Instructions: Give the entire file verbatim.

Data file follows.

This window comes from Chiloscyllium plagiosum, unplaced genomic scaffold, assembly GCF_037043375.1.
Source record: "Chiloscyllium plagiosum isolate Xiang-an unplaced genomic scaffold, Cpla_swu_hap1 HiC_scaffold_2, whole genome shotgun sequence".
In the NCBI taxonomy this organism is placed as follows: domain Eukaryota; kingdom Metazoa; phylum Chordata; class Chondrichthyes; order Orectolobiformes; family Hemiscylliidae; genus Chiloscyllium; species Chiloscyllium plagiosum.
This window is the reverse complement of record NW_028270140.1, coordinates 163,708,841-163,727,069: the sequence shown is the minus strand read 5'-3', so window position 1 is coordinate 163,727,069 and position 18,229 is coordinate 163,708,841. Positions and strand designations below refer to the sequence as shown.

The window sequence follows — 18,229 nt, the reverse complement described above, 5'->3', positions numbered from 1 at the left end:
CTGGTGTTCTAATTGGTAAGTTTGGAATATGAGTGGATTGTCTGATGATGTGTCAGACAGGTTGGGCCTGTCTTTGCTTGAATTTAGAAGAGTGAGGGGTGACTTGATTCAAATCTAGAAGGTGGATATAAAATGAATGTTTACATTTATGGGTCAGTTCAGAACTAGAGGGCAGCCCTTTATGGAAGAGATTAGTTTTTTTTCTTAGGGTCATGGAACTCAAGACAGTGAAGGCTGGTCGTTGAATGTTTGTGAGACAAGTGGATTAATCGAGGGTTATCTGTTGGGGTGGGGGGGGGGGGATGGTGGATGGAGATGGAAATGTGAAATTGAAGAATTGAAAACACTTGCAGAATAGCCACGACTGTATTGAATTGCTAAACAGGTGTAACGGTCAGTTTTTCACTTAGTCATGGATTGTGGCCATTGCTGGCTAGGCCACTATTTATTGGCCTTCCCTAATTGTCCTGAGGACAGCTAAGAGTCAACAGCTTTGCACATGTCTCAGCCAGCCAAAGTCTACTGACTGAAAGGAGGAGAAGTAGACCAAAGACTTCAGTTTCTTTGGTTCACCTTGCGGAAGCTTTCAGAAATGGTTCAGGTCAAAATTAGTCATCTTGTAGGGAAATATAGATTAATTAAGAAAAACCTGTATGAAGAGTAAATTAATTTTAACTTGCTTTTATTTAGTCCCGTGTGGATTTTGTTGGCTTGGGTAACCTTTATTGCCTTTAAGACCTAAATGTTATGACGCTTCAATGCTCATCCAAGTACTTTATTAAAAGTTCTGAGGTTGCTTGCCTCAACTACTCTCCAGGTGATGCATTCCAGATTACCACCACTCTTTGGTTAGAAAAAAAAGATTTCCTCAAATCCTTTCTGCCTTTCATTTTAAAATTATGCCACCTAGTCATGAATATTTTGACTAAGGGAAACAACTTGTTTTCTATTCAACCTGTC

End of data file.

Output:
This window comes from Chiloscyllium plagiosum, unplaced genomic scaffold, assembly GCF_037043375.1.
Source record: "Chiloscyllium plagiosum isolate Xiang-an unplaced genomic scaffold, Cpla_swu_hap1 HiC_scaffold_2, whole genome shotgun sequence".
In the NCBI taxonomy this organism is placed as follows: domain Eukaryota; kingdom Metazoa; phylum Chordata; class Chondrichthyes; order Orectolobiformes; family Hemiscylliidae; genus Chiloscyllium; species Chiloscyllium plagiosum.
This window is the reverse complement of record NW_028270140.1, coordinates 163,708,841-163,727,069: the sequence shown is the minus strand read 5'-3', so window position 1 is coordinate 163,727,069 and position 18,229 is coordinate 163,708,841. Positions and strand designations below refer to the sequence as shown.

The window sequence follows — 18,229 nt, the reverse complement described above, 5'->3', positions numbered from 1 at the left end:
CTGGTGTTCTAATTGGTAAGTTTGGAATATGAGTGGATTGTCTGATGATGTGTCAGACAGGTTGGGCCTGTCTTTGCTTGAATTTAGAAGAGTGAGGGGTGACTTGATTCAAATCTAGAAGGTGGATATAAAATGAATGTTTACATTTATGGGTCAGTTCAGAACTAGAGGGCAGCCCTTTATGGAAGAGATTAGTTTTTTTTCTTAGGGTCATGGAACTCAAGACAGTGAAGGCTGGTCGTTGAATGTTTGTGAGACAAGTGGATTAATCGAGGGTTATCTGTTGGGGTGGGGGGGGGGGGATGGTGGATGGAGATGGAAATGTGAAATTGAAGAATTGAAAACACTTGCAGAATAGCCACGACTGTATTGAATTGCTAAACAGGTGTAACGGTCAGTTTTTCACTTAGTCATGGATTGTGGCCATTGCTGGCTAGGCCACTATTTATTGGCCTTCCCTAATTGTCCTGAGGACAGCTAAGAGTCAACAGCTTTGCACATGTCTCAGCCAGCCAAAGTCTACTGACTGAAAGGAGGAGAAGTAGACCAAAGACTTCAGTTTCTTTGGTTCACCTTGCGGAAGCTTTCAGAAATGGTTCAGGTCAAAATTAGTCATCTTGTAGGGAAATATAGATTAATTAAGAAAAACCTGTATGAAGAGTAAATTAATTTTAACTTGCTTTTATTTAGTCCCGTGTGGATTTTGTTGGCTTGGGTAACCTTTATTGCCTTTAAGACCTAAATGTTATGACGCTTCAATGCTCATCCAAGTACTTTATTAAAAGTTCTGAGGTTGCTTGCCTCAACTACTCTCCAGGTGATGCATTCCAGATTACCACCACTCTTTGGTTAGAAAAAAAAGATTTCCTCAAATCCTTTCTGCCTTTCATTTTAAAATTATGCCACCTAGTCATGAATATTTTGACTAAGGGAAACAACTTGTTTTCTATTCAACCTGTC